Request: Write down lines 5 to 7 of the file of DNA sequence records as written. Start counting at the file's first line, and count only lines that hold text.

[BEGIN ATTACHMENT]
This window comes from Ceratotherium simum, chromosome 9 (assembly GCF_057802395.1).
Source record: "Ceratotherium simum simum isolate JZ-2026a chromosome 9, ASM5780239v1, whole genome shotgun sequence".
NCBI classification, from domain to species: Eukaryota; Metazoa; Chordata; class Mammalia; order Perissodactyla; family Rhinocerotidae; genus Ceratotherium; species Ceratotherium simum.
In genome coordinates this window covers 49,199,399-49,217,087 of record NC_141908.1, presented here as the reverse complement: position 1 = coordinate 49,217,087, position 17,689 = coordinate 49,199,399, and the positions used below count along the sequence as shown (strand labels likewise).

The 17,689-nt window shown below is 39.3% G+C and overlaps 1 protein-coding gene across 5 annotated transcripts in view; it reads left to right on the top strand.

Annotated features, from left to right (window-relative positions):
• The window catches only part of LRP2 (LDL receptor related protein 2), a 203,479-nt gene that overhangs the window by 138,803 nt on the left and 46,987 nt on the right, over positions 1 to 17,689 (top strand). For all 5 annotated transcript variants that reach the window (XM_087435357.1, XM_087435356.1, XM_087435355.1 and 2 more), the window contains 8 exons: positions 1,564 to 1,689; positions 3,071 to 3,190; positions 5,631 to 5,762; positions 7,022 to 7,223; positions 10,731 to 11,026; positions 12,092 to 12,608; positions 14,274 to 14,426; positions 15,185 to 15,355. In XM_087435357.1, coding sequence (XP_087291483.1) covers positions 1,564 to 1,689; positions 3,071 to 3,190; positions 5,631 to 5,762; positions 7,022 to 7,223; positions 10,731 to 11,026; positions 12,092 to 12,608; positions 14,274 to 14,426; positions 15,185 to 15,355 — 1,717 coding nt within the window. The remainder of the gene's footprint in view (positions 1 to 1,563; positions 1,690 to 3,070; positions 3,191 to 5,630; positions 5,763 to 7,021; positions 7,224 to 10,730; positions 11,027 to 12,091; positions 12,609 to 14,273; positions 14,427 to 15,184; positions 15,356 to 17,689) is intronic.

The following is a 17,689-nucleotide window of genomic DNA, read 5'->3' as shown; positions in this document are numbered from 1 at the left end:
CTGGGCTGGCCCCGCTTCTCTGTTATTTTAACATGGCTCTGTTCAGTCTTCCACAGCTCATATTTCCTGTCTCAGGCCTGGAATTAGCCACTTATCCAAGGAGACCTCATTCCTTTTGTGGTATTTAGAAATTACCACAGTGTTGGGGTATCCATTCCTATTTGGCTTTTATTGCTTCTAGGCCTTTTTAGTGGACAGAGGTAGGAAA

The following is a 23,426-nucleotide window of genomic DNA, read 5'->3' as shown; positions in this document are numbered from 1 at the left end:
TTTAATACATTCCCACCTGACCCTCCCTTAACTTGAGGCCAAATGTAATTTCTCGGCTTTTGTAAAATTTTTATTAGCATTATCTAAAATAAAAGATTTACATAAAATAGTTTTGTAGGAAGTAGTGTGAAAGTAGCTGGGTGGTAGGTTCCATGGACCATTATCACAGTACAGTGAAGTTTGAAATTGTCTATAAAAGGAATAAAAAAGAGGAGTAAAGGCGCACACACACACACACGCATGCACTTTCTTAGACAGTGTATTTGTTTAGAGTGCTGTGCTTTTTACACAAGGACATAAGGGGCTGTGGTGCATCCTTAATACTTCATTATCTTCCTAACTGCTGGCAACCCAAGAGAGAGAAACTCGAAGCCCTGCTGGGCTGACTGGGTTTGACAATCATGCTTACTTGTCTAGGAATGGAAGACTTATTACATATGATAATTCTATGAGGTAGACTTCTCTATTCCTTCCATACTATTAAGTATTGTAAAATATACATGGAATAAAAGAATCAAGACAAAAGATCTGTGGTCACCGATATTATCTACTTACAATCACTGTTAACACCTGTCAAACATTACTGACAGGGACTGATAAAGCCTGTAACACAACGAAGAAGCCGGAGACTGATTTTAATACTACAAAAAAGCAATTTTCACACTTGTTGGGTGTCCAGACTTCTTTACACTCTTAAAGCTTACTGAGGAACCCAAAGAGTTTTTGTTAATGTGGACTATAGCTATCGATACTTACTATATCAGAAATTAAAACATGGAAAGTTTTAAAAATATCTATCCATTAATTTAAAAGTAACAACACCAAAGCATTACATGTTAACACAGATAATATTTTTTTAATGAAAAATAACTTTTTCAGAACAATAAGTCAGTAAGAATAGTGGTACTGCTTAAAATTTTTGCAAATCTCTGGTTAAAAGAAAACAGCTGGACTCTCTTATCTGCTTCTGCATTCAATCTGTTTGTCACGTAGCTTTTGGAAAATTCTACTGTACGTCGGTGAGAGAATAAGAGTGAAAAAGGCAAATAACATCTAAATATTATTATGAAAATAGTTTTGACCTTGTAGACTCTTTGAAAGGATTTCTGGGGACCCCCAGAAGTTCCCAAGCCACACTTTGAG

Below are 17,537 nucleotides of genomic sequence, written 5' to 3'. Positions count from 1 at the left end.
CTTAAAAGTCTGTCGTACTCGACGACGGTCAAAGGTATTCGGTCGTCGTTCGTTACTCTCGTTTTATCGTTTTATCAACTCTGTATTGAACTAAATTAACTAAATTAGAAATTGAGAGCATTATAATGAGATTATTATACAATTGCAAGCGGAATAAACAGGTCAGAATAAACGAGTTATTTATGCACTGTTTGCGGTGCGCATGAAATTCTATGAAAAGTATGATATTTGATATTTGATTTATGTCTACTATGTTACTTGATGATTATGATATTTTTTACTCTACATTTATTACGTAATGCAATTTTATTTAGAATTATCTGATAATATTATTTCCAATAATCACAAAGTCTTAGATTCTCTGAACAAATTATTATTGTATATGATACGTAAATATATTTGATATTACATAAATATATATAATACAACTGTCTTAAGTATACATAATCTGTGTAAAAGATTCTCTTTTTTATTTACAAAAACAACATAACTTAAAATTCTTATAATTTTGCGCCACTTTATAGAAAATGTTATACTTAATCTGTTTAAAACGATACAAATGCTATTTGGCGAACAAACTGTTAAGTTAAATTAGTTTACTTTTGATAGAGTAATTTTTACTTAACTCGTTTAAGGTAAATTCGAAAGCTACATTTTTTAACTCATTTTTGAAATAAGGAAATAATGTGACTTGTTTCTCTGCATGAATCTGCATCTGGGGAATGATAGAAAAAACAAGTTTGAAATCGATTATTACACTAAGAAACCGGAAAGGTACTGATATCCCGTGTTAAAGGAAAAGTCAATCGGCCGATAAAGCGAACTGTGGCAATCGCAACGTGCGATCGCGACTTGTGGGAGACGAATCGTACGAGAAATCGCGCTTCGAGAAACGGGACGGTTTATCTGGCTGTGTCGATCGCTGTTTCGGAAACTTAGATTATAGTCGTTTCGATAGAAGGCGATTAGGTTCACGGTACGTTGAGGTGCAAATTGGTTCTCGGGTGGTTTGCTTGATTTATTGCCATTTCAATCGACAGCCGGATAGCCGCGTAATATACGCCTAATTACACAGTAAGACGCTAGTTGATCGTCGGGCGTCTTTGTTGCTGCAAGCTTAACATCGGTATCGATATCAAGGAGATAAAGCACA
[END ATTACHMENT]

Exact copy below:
The 17,689-nt window shown below is 39.3% G+C and overlaps 1 protein-coding gene across 5 annotated transcripts in view; it reads left to right on the top strand.

Annotated features, from left to right (window-relative positions):
• The window catches only part of LRP2 (LDL receptor related protein 2), a 203,479-nt gene that overhangs the window by 138,803 nt on the left and 46,987 nt on the right, over positions 1 to 17,689 (top strand). For all 5 annotated transcript variants that reach the window (XM_087435357.1, XM_087435356.1, XM_087435355.1 and 2 more), the window contains 8 exons: positions 1,564 to 1,689; positions 3,071 to 3,190; positions 5,631 to 5,762; positions 7,022 to 7,223; positions 10,731 to 11,026; positions 12,092 to 12,608; positions 14,274 to 14,426; positions 15,185 to 15,355. In XM_087435357.1, coding sequence (XP_087291483.1) covers positions 1,564 to 1,689; positions 3,071 to 3,190; positions 5,631 to 5,762; positions 7,022 to 7,223; positions 10,731 to 11,026; positions 12,092 to 12,608; positions 14,274 to 14,426; positions 15,185 to 15,355 — 1,717 coding nt within the window. The remainder of the gene's footprint in view (positions 1 to 1,563; positions 1,690 to 3,070; positions 3,191 to 5,630; positions 5,763 to 7,021; positions 7,224 to 10,730; positions 11,027 to 12,091; positions 12,609 to 14,273; positions 14,427 to 15,184; positions 15,356 to 17,689) is intronic.